Know Your Audience and Focus on THEM

This kind of goes without saying, yet so many websites miss the mark on this one.  People are simply more receptive to your message when you’re telling them how you are going to help THEM instead of how great your product or service is.  Tell me what’s in it for me and you’ve got my attention.  Start babbling about product features and my eyes glaze over. That’s not to say the product info isn’t important…because it is.  But, make that a secondary goal of each page and put solving your reader’s problems at the top of the list.

Let’s take an example right out of the movie “The Wolf of Wallstreet”….”Sell me this pen,” Leonardo diCapprio said to one of his sales guys.  The salesman proceeded to tell him it was the best pen ever made…another one said it might be the last pen he’d ever have to buy….bla bla bla.  Then, finally, one guy says, “Write your name on this piece of paper.”

Boom….the pen is sold not because of how smooth the ball point glides over the paper or how how comfortable the grip is, but because it solves my problem and the salesman put it in terms that matter to ME.

While this is more of a “sales lesson”, it also doubles as a lesson on how to grab attention and keep visitors on your site.

Offer FREE Value in Exchange for an Email Address

“Enter your email to subscribe to our monthly mailing list.” OR “Get a FREE eBook on How to Master XYZ when you enter your email below.”  Hmmmmm, which one is more likely to make you hand your email address over?  People love FREE and businesses love email addresses….it’s a win-win all the way around.

So, come up with something of value that you can offer like a free eBook, a checklist, an assessment, a consultation or even a free trial.  Then either plaster it all over your website coupled with an email signup box (ie the sidebar, at the bottom of blog posts, on the home page, etc.) OR place the offers on landing pages.  Keep reading…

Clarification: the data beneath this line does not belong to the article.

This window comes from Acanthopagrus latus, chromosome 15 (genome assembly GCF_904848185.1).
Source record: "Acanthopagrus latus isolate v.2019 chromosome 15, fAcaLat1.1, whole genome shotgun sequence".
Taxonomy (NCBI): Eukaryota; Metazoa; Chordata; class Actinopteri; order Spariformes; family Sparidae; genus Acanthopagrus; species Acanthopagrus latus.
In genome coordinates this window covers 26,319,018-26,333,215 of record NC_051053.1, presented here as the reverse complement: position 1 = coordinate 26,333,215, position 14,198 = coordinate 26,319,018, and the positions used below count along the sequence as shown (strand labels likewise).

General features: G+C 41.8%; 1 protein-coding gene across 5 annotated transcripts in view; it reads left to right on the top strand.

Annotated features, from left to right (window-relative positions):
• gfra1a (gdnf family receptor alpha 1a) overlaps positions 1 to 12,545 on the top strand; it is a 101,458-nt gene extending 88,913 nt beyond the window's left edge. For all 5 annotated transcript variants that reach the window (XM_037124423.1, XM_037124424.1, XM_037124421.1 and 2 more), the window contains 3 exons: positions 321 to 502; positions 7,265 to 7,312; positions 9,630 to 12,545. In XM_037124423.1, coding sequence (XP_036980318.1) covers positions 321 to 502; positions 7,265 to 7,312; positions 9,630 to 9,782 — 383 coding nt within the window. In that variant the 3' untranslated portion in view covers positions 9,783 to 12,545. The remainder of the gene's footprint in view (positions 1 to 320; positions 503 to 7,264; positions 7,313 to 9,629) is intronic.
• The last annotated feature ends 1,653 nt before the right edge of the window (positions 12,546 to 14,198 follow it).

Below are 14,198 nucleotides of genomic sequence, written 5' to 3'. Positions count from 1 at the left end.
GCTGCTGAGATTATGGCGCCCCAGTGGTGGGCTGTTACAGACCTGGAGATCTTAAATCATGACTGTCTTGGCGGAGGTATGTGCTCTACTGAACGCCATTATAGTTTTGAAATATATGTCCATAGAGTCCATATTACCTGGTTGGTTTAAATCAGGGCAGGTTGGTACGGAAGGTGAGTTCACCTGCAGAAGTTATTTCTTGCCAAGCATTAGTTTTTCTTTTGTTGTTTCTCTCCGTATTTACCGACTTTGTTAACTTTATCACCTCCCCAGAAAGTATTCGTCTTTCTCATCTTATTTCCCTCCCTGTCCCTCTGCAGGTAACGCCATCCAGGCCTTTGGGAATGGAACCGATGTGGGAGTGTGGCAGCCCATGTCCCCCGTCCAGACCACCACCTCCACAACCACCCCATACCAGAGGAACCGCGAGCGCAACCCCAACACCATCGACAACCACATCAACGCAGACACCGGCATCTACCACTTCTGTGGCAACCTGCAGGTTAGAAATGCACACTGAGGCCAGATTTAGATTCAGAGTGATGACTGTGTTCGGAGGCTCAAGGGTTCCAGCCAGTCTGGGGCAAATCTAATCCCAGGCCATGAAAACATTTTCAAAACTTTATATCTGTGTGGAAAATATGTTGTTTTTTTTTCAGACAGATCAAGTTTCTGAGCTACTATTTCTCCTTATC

Create Landing Pages

So, you’re talking the talk and you have a free offer and you are just asking for a teeny, tiny email address in return.  Sometimes the title of the giveaway is enough, but sometimes it isn’t! You normally need an opportunity to explain why the visitor needs this offer and how it will benefit them — not 5 paragraphs worth of an explanation, but just a few bullet points that really make the visitor understand that they are missing out if they don’t get the offer.  

These pages that contain the offer, email signup box and explanation are called Landing Pages.  You can see an example here.  The sole purpose of them is to capture leads.  Your visitors “land” on a specific page of your website (due to a little strategic marketing on your part) where they get something of value for free in exchange for some contact info.

Tip: On these pages, you will want to remove all navigation from the top of the page so the visitor is not distracted and tempted to click anywhere else on your site before entering that email address.  

Link to Relevant Landing Pages Throughout

Once you’ve got those golden landing pages live on your site, give people every opportunity to find them. You should be linking to them on static pages of your site as well as in blog posts wherever it is relevant and can add value to your page.

For example, if you are finding this blog post helpful, you’ll probably love our eBook about Online Lead Generation Tips and Tricks.

See the way I just plugged that landing page in there?  The eBook is relevant to this blog post and I think it will be uber useful to you if you are enjoying this blog post, so I let you know about it!

Place a Call-To-Action (CTA) on every single page

A cardinal rule of marketing, especially inbound marketing, is to be crystal clear as to what you’d like your reader to do next.  What steps do you want them to take after reading a web page or a blog post? Don’t leave it to question….tell them what actions you’d like them to take!

Click here….Call (555) 555-5555 now!….Get XYZ….Download this….Check out that.  Whatever it is….tell them.  You need to do this minimally at the bottom of every single web page and blog post…..every single one. And if you don’t have a specific, logical next step, minimally ask for their email address so you can continue to nurture the lead via email.

And it doesn’t hurt to make it look pretty!  A CTA doesn’t always have to be a boring line of text hyperlinked to another page.  You’ll notice the CTA at the bottom of this blog post is a simple, yet eye-catching graphic prompting you to download a free ebook about Online Lead Generation.  And then I also follow it up with an email signup box in the event my readers aren’t quite ready to download anything from me.

What about you?  Do you practice any of these methods on your website to convert more site visitors to leads?  I’d love to hear how they work for you or about any tactics that work better in the comments below!

By Kelly Gretzinger